wiki:Commentary/Compiler/StackAreas

Version 5 (modified by dias, 6 years ago) (diff)

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Stack Areas: How to name stack locations before laying out the stack

The current conversion from STG to CMM leaves stack management completely implicit. The consequence is that a number of things must happen all at once:

  • The stack is laid out.
  • CopyIn and CopyOut nodes are converted to the appropriate moves, loads and stores, as required by the calling conventions.
  • The stack pointer is adjusted to conventional locations before and after function calls.
  • The return address is pushed on the stack at call sites.

And of course, none of the argument-passing or stack-adjusting instructions are available during optimization, before the stack layout is fixed.

A much better approach is to give symbolic names to locations on the stack, lower all the argument passing and stack adjusting to the actual data-movement instructions, and replace the names later when the final stack layout is fixed.

For example

f(x) {
   y = x;
   ...

   call g(x) returning to L;

 L:
   ...
}

should be compiled to

f:
   x = m[stack(f, 1)]; // copy the argument from stack area `f' to local x
   y = x;

   ...

   sp = stack(L, 1); // Make room on the stack for the arguments
   m[stack(L, 1)] = L; // copy the return address
   m[stack(L, 0)] = x; // copy the argument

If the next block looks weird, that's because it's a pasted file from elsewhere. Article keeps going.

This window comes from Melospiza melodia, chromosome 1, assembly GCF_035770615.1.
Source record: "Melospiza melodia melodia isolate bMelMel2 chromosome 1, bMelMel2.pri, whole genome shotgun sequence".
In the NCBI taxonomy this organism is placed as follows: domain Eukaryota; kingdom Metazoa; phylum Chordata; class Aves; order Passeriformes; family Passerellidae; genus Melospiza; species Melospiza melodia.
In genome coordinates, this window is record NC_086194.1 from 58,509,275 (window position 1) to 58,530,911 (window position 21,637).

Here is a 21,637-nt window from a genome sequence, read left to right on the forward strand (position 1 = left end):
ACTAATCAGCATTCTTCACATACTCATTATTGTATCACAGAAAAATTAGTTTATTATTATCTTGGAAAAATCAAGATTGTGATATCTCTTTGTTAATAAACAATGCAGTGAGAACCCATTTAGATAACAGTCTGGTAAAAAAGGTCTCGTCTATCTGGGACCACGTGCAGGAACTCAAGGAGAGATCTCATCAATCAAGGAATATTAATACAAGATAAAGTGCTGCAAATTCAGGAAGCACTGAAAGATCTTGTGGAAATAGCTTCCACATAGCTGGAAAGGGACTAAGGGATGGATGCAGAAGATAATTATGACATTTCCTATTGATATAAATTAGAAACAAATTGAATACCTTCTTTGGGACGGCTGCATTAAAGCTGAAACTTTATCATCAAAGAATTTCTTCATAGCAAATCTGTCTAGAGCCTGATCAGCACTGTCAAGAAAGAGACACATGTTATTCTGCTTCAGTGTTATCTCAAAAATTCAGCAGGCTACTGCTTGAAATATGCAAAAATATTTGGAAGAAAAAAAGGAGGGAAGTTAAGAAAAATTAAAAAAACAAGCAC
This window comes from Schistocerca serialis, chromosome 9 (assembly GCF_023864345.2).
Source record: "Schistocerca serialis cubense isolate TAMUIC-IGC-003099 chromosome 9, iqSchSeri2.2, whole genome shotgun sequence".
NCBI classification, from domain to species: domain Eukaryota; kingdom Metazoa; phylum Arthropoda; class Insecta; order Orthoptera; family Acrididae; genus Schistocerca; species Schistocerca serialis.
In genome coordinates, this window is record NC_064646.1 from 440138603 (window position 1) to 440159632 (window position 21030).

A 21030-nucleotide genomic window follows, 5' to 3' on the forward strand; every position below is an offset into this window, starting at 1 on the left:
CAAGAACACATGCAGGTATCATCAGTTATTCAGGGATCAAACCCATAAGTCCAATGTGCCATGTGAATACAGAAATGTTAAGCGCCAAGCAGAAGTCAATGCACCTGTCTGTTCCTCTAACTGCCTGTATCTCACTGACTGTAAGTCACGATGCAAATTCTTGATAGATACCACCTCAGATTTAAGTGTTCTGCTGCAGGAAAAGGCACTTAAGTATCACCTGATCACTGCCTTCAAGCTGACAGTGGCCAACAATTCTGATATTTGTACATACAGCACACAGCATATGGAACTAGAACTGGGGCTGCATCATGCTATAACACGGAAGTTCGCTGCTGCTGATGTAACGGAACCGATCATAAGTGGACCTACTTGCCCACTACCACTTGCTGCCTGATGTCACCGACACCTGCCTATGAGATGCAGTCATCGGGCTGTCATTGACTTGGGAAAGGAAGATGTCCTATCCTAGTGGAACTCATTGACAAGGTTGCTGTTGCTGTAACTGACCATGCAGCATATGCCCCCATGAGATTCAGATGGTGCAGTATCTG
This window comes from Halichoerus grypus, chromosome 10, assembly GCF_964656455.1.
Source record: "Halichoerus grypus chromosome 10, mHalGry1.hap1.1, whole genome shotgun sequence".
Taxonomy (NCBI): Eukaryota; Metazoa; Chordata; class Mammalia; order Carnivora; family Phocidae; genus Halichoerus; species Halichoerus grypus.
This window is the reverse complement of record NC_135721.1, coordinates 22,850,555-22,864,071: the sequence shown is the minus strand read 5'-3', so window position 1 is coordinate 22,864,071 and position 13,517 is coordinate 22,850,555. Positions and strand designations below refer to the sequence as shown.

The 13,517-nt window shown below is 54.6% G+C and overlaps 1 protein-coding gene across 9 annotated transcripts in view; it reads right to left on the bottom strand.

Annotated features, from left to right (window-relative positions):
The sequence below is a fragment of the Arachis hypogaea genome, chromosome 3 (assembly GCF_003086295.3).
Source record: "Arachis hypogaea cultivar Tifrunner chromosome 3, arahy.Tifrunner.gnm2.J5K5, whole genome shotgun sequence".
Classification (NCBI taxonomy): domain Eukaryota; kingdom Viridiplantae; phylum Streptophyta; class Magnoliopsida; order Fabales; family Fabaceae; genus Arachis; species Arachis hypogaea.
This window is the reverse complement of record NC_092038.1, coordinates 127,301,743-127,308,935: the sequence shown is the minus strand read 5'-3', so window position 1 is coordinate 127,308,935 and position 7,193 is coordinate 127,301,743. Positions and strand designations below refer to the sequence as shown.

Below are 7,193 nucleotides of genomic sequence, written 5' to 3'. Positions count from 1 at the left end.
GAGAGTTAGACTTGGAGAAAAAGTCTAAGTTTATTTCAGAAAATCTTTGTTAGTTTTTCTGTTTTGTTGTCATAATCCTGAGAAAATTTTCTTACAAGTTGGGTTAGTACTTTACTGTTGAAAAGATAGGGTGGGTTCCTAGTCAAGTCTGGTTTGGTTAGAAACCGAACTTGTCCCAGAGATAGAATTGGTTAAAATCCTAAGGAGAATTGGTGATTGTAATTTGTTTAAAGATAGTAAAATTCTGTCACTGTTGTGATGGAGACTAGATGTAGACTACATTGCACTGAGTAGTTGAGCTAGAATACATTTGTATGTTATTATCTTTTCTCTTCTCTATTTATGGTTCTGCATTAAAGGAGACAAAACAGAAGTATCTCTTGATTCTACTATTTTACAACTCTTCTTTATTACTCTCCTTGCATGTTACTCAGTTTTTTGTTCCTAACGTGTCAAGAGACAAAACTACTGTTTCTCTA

call g();

 L:
   ... 
}

The exact syntax will probably be a bit different, but there's the gist of it.

But how do we map the stack slots to actual hardware locations? As it turns out, it is quite common in GHC that the first definition of a variable comes when its value is returned from a function call. If the value is returned on the stack, then an important optimization is to avoid copying that value to some other local location on the stack. How is that achieved? By making sure the location where the value is returned is defined as its local location.

For example,

f() {
  x = g();
  ...
}

If g() returns x on the stack, we would like the return location be used as x's stack slot for the rest of the procedure. Issues raised by this (to be expounded upon):

  • Stack holes where return addresses were stored. Such a hole can be filled with a variable that can't be stored in a convenient return slot.
  • Stack allocation must be based on control flow -- how else would you know if x has already been placed or if it can be stored on the bottom of the stack?

Ah! Here's an argument for making the stack slots abstract and unique, instead of referring to two values that share the same stack slot (e.g. a call parameter and a return parameter) by the same name. Another apparently important GHC optimization is to keep a return address live on the stack if it can be reused in a subsequent call. It would be really easy to say that an abstract stack slot is live. But it's not so easy if the only way to name the slot is by its (non-distinct) address stack(L, 3) because stack(L, 3) may also be used by some other value that shares the same slot.

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